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Homeward Bound Hōkūleʻa Spotted on Overflight

June 17, 2017, 4:31 AM HST (Updated June 17, 2017, 4:51 AM) · 4 Comments
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Crewmembers on an MH-65 Dolphin helicopter from Coast Guard Air Station Barbers Point, Oahu, conduct a fly over of the Hōkūleʻa, a Polynesian double-hulled voyaging canoe, Hikianalia and other voyaging canoes, June 16, 2017. The Hōkūleʻa will return home to Oahu, June 17 after being gone for 36 months, sailing approximately 40,000 nautical miles around the world. (U.S. Coast Guard photo by Petty Officer 2nd Class Tara.)

*Check our Maui Now Facebook feed for a live report from Magic Island as Hōkūleʻa arrives from her historic worldwide voyage.

A Coast Guard MH-65 Dolphin helicopter crew from Air Station Barbers Point conducted an overflight of the voyaging canoes Hōkūleʻa, Hikianalia and other vessels en route to Oʻahu from Molokaʻi, Friday morning.

“We recognize the incredible outpouring of public interest and support surrounding the homecoming of the Hōkūleʻa,” said Capt. Michael Long, commander Coast Guard Sector Honolulu and Captain of the Port. “Along with DOCARE we want to ensure that this is a safe, enjoyable and memorable time with our primary focus being on the safety of all waterway users and responders while we honor the cultural significance of this event.”

Saturday residents and visitors to Oʻahu will welcome Hōkūleʻa home from their three year worldwide voyage. The canoes will sail from a mooring to Waikiki and then up the Ala Wai Canal to Magic Island. Hōkūleʻa and the Hikianalia are expected to moor at Magic Island by 9 a.m., with an official welcome ceremony to follow at 10 a.m.

A symbol of cultural revival, the history of Hōkūleʻa is also being shared on this journey to inspire other indigenous cultures. This replica of an ancient Polynesian voyaging canoe was built 40 years ago and revitalized voyaging and navigation traditions throughout the Pacific.

The canoe’s twin hulls allow her to handle large ocean swells and recover easily in the troughs of waves, and her triangular canvas sails can harness winds up to 20 knots. Hōkūleʻa first set out on the Pacific Ocean in 1976.

Through the revival of the traditional art and science of wayfinding-navigating the sea guided by nature using the ocean swells, stars, and wind, Hōkūleʻa sparked a Hawaiian cultural renaissance and has reawakened the world’s sense of pride and strength as voyagers charting a course for our Island Earth.

Since departing Hawaiian waters in May 2014, Hōkūleʻa has sailed more than 31,000 nautical miles and made stops in 16 countries, weaving a “Lei of Hope” around the world. Along the way, more than 200 volunteer crewmembers have helped to sail Hōkūleʻa to spread the message of Mālama Honua (or taking care of Island Earth) by promoting sustainability and environmental consciousness, as well as exchanging ideas with the countries she has visited.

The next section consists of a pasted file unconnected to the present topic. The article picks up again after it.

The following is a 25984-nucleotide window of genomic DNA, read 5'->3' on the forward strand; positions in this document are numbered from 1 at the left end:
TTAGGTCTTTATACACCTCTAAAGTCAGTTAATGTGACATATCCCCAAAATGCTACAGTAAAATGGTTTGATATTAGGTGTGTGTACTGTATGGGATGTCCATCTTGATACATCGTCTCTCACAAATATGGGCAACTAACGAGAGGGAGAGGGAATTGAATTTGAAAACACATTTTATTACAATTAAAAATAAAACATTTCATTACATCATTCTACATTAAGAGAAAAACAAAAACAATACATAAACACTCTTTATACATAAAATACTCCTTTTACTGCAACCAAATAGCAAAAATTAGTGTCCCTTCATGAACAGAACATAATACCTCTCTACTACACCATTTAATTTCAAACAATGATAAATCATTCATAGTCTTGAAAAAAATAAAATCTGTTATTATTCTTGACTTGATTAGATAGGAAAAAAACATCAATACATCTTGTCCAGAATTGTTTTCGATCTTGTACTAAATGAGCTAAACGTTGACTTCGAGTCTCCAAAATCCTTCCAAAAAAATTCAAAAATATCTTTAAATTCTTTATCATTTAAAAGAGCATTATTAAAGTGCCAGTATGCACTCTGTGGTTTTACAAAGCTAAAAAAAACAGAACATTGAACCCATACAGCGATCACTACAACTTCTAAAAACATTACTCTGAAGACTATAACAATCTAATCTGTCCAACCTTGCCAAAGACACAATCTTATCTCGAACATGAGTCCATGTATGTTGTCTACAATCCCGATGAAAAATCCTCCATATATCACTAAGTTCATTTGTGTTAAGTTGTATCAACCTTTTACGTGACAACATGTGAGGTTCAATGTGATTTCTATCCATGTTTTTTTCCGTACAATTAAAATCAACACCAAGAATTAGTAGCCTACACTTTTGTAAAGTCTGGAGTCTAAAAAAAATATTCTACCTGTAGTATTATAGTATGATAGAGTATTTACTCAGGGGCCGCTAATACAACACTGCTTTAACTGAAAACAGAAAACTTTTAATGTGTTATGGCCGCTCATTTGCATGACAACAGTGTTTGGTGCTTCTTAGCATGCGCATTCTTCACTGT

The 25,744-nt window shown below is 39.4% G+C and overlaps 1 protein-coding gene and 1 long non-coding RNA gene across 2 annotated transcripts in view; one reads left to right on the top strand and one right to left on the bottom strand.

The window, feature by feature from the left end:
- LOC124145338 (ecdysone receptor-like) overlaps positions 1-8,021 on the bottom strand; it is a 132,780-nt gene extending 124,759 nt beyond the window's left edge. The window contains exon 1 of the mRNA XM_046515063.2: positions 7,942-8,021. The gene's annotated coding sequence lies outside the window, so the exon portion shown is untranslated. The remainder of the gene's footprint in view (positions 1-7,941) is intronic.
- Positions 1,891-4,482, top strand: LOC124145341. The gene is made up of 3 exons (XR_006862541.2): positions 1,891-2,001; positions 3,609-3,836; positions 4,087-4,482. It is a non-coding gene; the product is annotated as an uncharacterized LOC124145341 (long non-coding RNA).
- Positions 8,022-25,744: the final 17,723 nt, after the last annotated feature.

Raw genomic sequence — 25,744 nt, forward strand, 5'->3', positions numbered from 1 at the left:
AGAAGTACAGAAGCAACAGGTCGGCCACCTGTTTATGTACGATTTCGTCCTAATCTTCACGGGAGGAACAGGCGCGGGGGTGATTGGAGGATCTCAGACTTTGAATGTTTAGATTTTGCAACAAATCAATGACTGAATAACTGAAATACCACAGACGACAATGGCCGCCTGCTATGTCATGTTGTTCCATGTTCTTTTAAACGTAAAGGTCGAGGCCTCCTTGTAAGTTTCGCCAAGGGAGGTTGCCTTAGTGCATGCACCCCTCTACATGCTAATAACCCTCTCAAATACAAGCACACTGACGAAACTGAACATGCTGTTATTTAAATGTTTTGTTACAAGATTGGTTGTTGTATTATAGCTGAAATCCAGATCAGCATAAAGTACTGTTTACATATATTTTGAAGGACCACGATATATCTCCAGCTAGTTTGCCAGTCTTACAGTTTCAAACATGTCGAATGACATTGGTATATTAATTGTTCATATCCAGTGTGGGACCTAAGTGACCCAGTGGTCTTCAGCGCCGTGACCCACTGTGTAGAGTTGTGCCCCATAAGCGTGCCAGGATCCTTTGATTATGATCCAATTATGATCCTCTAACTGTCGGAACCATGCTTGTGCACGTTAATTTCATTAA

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Over the course of their journey, crewmembers have connected with more than 100,000 people in communities across the South Pacific, Tasman Sea, Indian Ocean and the Atlantic Ocean including Samoa, Aotearoa (New Zealand), Australia, Indonesia, Mauritius, South Africa, Brazil, U.S. Virgin Islands and Cuba.

The Mālama Honua Worldwide Voyage reached the East Coast of the United States in March 2016, stopping in Florida, South Carolina, and Virginia before continuing north to Washington D.C., New York City (where it celebrated World Oceans Day at the United Nations on June 8) and New England.

The State of Hawaiʻi Department of Land and Natural Resources Division of Conservation and Resources Enforcement, the City and County of Honolulu Emergency Services Department Division of Ocean Safety, the Honolulu Fire Department, Polynesian Voyaging Society and the Coast Guard are teaming up to provide on-water safety and security for the homecoming.

– For its transit to Waikiki, water safety assets will be enforcing a 500-yard safety perimeter around Hokule’a. Vessels and canoes may be allowed to operate within the 500-yard safety perimeter with the permission of the Coast Guard Captain of the Port, coordinated through the on-scene patrol commander, but will be required to remain a minimum of 100 feet from Hōkūleʻa. All crossing traffic will be prohibited on Hōkūleʻa’s final approach to the Ala Wai Canal.

– The Ala Wai Small Boat Harbor boat ramp will be closed Saturday from 6 a.m. to 6 p.m. Only vessels returning to their berth in the Ala Wai boat harbor will be allowed up the Ala Wai channel adjacent to Magic Island. All motorized traffic will be asked to turn around and stay out of the canal as the canoes and Hōkūleʻa transit up the Ala Wai to their mooring. This is for safety in an area of limited space and restricted maneuverability.

– Following the Hōkūleʻa’s mooring, all motor vessels wishing to transit the Ala Wai will require an escort coordinated through DOCARE.

– Operators of all watercraft (motorized and non-motorized) are reminded to keep a sharp lookout for other traffic and waterway users. They are also reminded not to boat under the influence of drugs or alcohol and to comply with all state and federal regulations regarding life jackets and other safety equipment.

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